Following-on in our monthly review series, let’s take a look at how volumes developed during the month of December. The results are quite surprising in the end.
USD IRS On-SEF
From our October review, we know that October 2014 was a record month for SEF trades, mainly down to such extreme market volatility. What we see for December, a holiday-shortened month, is therefore somewhat surprising. Volumes amounted to over 99% of October’s record – an incredible achievement on the face of it, when trading activity is so subdued after the 20th of the month. Indeed, if we look at the same period on a week-by-week basis, we can see how active the first three weeks of December were:
So, the last three trading weeks of 2014 were the only ones in our sample period that saw over $400bn trade. Everyone at this point is hollering “IMM Roll”.
Before we look at the IMM Roll, I’m pleased to announce that we now have DV01 metrics for all of the major currencies, going back to 1st September. We can therefore see how significant the first three weeks of December trading were. Below are the weekly DV01 volumes for the major currencies since September – including only Cleared volumes (see below for why):
Did I hear you mention the roll?
Of course, some volumes during the month are linked to rolling positions from expiring December IMM contracts – which on the whole are close-to-risk neutral operations.
Fortunately, I think we can have at least a decent stab at estimating the roll volumes. Using SDRView Pro, we can look at all on-SEF USD Swaps starting on IMM dates that were traded before the contract roll (let’s take the biggest window possible and include Wednesday 17th Dec, even though the last trading day should have been the Monday):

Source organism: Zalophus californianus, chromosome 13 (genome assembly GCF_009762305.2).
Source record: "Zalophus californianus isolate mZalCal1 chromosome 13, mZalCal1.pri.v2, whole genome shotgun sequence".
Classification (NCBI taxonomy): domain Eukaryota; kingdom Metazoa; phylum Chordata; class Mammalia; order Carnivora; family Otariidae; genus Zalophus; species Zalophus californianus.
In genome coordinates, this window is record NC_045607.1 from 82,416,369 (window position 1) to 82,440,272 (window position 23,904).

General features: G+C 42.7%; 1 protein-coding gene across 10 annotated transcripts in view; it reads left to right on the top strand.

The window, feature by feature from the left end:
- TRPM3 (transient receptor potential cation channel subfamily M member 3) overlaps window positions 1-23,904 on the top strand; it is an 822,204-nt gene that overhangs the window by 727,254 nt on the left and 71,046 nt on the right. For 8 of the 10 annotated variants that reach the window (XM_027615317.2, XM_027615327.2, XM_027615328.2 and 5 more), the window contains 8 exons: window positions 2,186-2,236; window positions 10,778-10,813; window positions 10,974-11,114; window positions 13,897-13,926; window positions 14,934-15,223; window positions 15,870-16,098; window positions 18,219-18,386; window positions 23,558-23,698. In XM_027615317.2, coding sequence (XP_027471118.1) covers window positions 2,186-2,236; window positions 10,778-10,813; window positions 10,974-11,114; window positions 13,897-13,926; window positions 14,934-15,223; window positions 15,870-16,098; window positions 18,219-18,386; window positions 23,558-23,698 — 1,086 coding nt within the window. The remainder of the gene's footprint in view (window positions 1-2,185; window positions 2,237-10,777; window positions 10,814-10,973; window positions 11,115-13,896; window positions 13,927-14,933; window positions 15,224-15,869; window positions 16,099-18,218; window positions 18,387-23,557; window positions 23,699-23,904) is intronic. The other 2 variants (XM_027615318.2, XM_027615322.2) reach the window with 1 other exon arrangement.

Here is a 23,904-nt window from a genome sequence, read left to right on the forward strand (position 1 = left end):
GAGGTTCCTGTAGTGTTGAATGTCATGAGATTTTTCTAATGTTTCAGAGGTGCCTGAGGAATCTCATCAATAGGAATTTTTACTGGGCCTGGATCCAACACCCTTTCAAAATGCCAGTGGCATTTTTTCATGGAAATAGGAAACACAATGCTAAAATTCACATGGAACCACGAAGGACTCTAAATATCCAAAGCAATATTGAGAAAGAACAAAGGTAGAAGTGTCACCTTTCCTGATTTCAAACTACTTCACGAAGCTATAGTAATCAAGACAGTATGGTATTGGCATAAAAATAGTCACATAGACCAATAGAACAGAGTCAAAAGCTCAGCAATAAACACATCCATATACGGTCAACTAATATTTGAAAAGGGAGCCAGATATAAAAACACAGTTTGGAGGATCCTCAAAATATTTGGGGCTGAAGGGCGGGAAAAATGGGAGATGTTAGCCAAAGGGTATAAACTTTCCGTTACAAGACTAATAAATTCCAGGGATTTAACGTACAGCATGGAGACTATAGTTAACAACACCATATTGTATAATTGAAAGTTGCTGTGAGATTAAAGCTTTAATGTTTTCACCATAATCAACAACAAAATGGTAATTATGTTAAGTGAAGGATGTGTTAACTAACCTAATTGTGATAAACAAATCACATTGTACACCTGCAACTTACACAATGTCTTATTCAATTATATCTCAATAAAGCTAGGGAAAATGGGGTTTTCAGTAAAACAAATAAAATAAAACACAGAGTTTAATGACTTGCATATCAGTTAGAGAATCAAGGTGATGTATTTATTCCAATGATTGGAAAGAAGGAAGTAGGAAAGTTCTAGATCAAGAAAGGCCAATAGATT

We can then either eliminate all Dec activity, or my prefered measure is to look at the positions rolled between Dec and Mar by taking the minimum volume for each of those IMM dates. What we see is a rather underwhelming number:
- There was $16.8bn traded in 5y USD Swaps starting on the Dec IMM vs $11.7bn on the Mar IMM.
- We therefore assume that of these trades, $11.7bn (the smallest number) was related to IMM rolls.
- To correct for roll activity, we then have to double this number – from $11.7 to $23.5bn to reduce both Dec and Mar volumes accordingly.
- Overall, we can therefore allocate $86.7bn of volumes to rolling Dec IMM positions into Mar.
So how significant is the roll activity?
- $86.7bn represents just 5.7% of the month’s On-SEF USD swap volumes.
- December 2014 therefore still achieved over 93% of record volumes, correcting for the roll.
- If we corrected on a week-by-week basis for the roll, it is therefore likely that the first three weeks of December saw record weekly volumes trading on-SEF.
Using SDRFix, we can see that curves continued to flatten – although instead of a continued rally across the whole curve in US dollars, this flattening was led by an increase in short-end rates following the FOMC meeting before Christmas:
Off-SEF Market activity
Looking at the non-SEF World, we are still seeing a huge amount of activity in Off-SEF, uncleared trading, across all of the major currencies. For December, the Summary by DV01 looks like this:
- For USD, On-SEF Cleared swaps were the market leader at 52% of volume by DV01.
- However, Off-SEF Uncleared swaps were larger than their Cleared brethren, representing 26% by DV01.